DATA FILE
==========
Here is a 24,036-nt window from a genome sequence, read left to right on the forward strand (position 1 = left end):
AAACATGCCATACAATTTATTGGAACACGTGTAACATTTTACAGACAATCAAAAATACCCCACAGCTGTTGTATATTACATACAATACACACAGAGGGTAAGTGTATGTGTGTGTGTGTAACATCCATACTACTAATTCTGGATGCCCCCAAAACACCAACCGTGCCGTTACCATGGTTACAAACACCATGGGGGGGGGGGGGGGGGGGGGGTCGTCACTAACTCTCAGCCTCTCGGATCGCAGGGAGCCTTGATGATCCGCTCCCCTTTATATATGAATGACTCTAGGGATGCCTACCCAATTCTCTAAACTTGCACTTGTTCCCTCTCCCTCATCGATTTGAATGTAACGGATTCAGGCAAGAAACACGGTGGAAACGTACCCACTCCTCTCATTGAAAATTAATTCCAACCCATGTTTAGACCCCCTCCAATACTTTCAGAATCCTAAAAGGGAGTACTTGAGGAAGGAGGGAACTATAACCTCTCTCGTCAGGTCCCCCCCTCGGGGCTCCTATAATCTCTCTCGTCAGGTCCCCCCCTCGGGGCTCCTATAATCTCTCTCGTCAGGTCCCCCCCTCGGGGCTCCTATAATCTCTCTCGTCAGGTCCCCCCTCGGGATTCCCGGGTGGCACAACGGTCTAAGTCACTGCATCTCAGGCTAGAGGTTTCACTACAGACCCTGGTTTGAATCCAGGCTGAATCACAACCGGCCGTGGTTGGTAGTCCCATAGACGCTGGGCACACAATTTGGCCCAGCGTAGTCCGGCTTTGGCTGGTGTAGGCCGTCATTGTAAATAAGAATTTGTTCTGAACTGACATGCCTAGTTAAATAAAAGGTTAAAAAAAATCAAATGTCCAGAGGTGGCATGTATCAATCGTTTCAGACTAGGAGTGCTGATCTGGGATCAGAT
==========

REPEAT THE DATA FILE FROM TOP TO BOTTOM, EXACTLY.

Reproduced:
Here is a 24,036-nt window from a genome sequence, read left to right on the forward strand (position 1 = left end):
AAACATGCCATACAATTTATTGGAACACGTGTAACATTTTACAGACAATCAAAAATACCCCACAGCTGTTGTATATTACATACAATACACACAGAGGGTAAGTGTATGTGTGTGTGTGTAACATCCATACTACTAATTCTGGATGCCCCCAAAACACCAACCGTGCCGTTACCATGGTTACAAACACCATGGGGGGGGGGGGGGGGGGGGGGTCGTCACTAACTCTCAGCCTCTCGGATCGCAGGGAGCCTTGATGATCCGCTCCCCTTTATATATGAATGACTCTAGGGATGCCTACCCAATTCTCTAAACTTGCACTTGTTCCCTCTCCCTCATCGATTTGAATGTAACGGATTCAGGCAAGAAACACGGTGGAAACGTACCCACTCCTCTCATTGAAAATTAATTCCAACCCATGTTTAGACCCCCTCCAATACTTTCAGAATCCTAAAAGGGAGTACTTGAGGAAGGAGGGAACTATAACCTCTCTCGTCAGGTCCCCCCCTCGGGGCTCCTATAATCTCTCTCGTCAGGTCCCCCCCTCGGGGCTCCTATAATCTCTCTCGTCAGGTCCCCCCCTCGGGGCTCCTATAATCTCTCTCGTCAGGTCCCCCCTCGGGATTCCCGGGTGGCACAACGGTCTAAGTCACTGCATCTCAGGCTAGAGGTTTCACTACAGACCCTGGTTTGAATCCAGGCTGAATCACAACCGGCCGTGGTTGGTAGTCCCATAGACGCTGGGCACACAATTTGGCCCAGCGTAGTCCGGCTTTGGCTGGTGTAGGCCGTCATTGTAAATAAGAATTTGTTCTGAACTGACATGCCTAGTTAAATAAAAGGTTAAAAAAAATCAAATGTCCAGAGGTGGCATGTATCAATCGTTTCAGACTAGGAGTGCTGATCTGGGATCAGAT